Around the world lets talk about hooks! This may seem like a no brainer but as we delve into the world of stringed crafts the tools they use are just as important as the end game. Later in the series we’ll look at the different types of yarn and their composition but before we do that we have to see what type of crochet hook we are using, after all the right needle makes all the difference to your yarn.
The right needle is an around the world question because the development of crochet in different countries relied on their ability to manufacture their own supplies. Most of us give little thought to our crochet hooks other than to check the instructions for the suggested size for the project at hand. If we don’t have it we can get it. But, that wasn’t always the case. The earliest crocheters would have to make their own or ope a Milner in town sold them.
The history of crochet hooks started with people fashioning their own, usually of wood, bone or metal. In Ireland, Irish laces were worked with hooks made from stiff wire inserted into a piece of wood or cork. The end of the wire was filed down and a hook turned at the end. Poor farmers often carved wooden hooks for their wives out of whatever was readily available.
Looking back through the history of crochet hooks, it’s amazing that these early crafters could turn out such lovely pieces of needlework with the crude hooks with which they had to work. Now we have giant machines to do these things and they often don’t look quite as delicate as they would have.
Needle making in England was centered around the town of Redditch in Worcestershire, and it extended in about a 10-mile (16 km) radius. In 1847, when the first British patents for the hooks were issued, it was a cottage industry; individual families made needles from start to finish, with some families and family-owned companies specializing in certain types. Family businesses that innovated in crochet-hook design and production included George Chambers and Co., Abel Morrall, and William Hall and Co. in Studley; Alfred Shrimpton and Sons, John Shrimpton and Son, Zaccheus Shrimpton and Sons in Redditch; and John Burgess and Sons in Birmingham. Some also manufactured toys and smallware (e.g., John Shrimpton’s and John Burgess’s companies). Over the next fifty years, some of these family-owned businesses closed when the owner died (e.g., George Chambers’s and Zaccheus Shrimpton’s companies). Yet others (e.g., Abel Morrall’s company) expanded by hiring employees and absorbing smaller companies. By 1900, the companies in the needle-making industry had transformed into businesses with corporate structures.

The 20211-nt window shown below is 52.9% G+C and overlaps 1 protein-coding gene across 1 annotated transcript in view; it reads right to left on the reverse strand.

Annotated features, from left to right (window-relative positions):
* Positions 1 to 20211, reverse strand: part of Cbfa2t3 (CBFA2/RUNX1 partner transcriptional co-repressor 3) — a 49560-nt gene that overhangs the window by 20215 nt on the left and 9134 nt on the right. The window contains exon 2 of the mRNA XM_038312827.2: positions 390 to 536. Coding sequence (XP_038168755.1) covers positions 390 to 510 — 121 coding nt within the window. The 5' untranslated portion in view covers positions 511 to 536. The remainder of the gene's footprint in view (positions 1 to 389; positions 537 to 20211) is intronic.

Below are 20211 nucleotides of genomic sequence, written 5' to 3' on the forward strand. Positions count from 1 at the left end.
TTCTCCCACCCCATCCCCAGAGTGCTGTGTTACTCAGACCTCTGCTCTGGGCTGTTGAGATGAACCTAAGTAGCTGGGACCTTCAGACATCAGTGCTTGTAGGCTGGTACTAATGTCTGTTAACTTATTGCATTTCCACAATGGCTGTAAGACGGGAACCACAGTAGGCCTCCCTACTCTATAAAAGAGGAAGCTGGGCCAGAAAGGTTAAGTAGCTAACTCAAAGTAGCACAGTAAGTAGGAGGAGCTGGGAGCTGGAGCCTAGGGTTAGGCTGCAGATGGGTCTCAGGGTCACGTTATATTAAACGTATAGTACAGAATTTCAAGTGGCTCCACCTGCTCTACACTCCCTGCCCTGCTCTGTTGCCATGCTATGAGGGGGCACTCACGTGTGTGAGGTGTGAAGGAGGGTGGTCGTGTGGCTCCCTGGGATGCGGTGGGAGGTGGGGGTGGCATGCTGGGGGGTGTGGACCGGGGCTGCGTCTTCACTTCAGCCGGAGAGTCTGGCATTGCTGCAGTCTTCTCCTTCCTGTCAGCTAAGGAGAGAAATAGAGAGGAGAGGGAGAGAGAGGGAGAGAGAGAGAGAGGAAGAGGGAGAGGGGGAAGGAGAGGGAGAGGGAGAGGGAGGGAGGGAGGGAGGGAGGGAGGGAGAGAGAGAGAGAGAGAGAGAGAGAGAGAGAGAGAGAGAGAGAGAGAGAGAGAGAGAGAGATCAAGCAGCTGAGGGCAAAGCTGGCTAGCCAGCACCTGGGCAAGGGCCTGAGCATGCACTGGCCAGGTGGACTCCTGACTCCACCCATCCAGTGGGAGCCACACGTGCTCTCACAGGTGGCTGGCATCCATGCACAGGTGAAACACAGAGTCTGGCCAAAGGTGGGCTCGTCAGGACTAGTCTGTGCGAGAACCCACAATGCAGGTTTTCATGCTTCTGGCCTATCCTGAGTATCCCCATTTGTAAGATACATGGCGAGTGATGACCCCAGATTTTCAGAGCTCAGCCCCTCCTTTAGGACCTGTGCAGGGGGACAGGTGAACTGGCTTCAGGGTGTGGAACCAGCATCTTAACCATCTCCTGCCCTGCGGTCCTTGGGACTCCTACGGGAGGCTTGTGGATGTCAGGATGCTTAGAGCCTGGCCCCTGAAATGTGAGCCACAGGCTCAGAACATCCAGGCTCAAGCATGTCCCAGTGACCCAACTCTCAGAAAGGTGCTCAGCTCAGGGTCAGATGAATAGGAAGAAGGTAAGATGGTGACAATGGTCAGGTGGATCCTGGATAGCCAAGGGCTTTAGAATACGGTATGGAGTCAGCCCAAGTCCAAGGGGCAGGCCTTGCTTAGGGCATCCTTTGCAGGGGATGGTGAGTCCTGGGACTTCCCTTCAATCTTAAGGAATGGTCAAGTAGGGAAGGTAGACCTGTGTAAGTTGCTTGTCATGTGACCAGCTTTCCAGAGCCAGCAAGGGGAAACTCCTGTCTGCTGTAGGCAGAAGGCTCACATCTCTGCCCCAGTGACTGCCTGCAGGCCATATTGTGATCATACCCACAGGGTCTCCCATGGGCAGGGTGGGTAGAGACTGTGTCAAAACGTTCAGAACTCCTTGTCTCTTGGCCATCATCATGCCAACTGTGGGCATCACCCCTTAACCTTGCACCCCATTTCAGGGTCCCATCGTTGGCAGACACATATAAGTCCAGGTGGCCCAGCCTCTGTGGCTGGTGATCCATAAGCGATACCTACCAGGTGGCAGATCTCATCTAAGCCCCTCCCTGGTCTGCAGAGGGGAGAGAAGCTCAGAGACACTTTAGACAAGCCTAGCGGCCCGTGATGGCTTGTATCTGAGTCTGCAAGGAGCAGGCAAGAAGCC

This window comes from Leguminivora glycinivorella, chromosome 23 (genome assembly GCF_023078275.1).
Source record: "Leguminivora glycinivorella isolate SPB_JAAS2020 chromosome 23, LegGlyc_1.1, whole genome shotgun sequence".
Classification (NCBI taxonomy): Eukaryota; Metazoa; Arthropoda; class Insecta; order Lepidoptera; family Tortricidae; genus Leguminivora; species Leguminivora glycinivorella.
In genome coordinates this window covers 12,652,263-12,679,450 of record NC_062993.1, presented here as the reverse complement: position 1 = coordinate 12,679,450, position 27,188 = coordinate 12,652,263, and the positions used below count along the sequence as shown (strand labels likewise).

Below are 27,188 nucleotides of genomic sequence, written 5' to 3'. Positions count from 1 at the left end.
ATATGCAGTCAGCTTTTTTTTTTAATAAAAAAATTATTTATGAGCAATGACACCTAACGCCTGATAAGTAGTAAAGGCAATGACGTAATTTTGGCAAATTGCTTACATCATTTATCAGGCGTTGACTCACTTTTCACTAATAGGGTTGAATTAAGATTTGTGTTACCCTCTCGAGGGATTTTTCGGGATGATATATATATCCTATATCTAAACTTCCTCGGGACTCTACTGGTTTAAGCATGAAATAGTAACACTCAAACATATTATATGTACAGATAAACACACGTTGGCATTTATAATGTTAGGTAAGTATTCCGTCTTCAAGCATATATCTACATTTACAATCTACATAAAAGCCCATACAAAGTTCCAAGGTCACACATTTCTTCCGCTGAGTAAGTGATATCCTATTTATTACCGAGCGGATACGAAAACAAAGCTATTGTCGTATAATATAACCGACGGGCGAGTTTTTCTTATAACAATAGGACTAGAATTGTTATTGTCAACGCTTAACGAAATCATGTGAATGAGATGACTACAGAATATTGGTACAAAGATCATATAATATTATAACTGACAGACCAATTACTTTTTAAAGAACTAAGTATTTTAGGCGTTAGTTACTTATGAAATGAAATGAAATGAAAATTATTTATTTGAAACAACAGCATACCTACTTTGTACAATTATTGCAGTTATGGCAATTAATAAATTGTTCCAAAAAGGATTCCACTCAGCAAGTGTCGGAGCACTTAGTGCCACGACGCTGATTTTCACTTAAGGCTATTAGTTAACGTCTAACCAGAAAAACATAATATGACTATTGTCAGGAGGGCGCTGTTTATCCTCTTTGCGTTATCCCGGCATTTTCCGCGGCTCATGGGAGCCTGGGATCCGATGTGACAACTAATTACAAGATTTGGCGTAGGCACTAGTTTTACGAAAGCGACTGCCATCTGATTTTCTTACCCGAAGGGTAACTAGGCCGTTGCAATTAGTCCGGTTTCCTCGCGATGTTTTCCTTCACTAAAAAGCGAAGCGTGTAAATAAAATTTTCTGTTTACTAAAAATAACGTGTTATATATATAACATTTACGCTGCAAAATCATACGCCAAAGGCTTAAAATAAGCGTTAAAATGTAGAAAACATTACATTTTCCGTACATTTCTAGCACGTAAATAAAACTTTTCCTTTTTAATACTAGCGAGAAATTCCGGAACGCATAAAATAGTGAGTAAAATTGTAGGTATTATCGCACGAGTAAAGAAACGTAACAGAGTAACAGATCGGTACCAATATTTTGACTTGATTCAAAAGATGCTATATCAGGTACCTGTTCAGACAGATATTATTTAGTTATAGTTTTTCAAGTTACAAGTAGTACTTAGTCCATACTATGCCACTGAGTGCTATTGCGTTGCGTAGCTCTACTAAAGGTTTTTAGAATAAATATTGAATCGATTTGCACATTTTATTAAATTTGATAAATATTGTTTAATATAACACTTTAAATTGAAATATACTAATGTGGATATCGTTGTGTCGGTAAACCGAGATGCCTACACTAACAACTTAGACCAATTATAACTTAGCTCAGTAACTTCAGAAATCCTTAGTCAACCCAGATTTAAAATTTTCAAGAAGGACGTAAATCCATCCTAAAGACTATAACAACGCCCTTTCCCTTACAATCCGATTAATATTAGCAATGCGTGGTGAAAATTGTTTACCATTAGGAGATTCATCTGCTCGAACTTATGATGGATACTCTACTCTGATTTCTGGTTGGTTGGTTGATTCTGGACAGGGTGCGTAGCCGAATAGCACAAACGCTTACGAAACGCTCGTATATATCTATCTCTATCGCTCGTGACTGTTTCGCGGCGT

As crochet grew in popularity and technology flourished, stitchers enjoyed a renaissance in the production of hooks. Crocheters in the upper classes could take their pick of beautiful hooks hand-carved from wood, bone or ivory, or made of mother-of-pearl, tortoiseshell, abalone, horn, agate or sterling silver, and sometimes inlaid with gemstones. Crochet hooks used for thread work (lacemaking) needed to be mounted in a handle, which served two purposes: it held the shaft tightly, and it kept the hook from rotating out of position as the needleworker was crocheting (thus preventing the hook from catching the thread on the subsequent stitch). Crochet hook handles were made in a dizzying variety of styles. During the second half of the nineteenth century, crochet hooks underwent many changes in design and style largely because of advances in steel-manufacturing techniques. The patents registered as well as the timing of advances in steel manufacturing have turned out to be the most useful method for dating these hooks.
Boye Needle company was founded in 1906 in Chicago and originally made drapery hardware and sewing machine accessories. In 1917 Boye introduced the first complete line of steel crochet hooks made in the USA. These were the smaller sizes designed for thread work, from Size 1 on down to 16. Moving to the early 1920s in the history of crochet hooks, buying by the set became popular. Each set consisted of a single handle, perhaps of bone or amber, with an assortment of short steel hooks generally ranging in sizes from 1 to 14. The crocheter simply selected the size hook she needed for her project and screwed it into the tip of the handle. Each hook sold for a nickel or the set with the interchange heads was around fifteen cents. Today, the Boye brand is housed under Creative Simple Solutions (CSS) Industries and continues to create innovative products. They are not however made in the United States anymore as the company merged with another in 1989 and manufacturing was sent to China.
Aluminum Hooks appeared in 1923, and hooks for hairpin crochet were introduced in 1935. World War II forced the government to order the cessation of nickel plating for crochet hooks in 1942, and Boye began a special black plating process known as “hoto” black process, or hot oxide black process, in order to prevent corrosion of the hooks. Nickel plating was not reinstated until the latter part of May 1945.
The history of crochet hooks has progressed to a time when we enjoy the convenience and availability of crochet hooks in an almost limitless variety of eye catching styles and colors.
Some of the best hooks available today are pony aluminum crocket hooks, though my preferred brand is Boye, The Susan Bates has been around for two centuries and not without a good reason. If you need one with a grip BeCraftee makes a great set of 12 will cost you around seventeen bucks.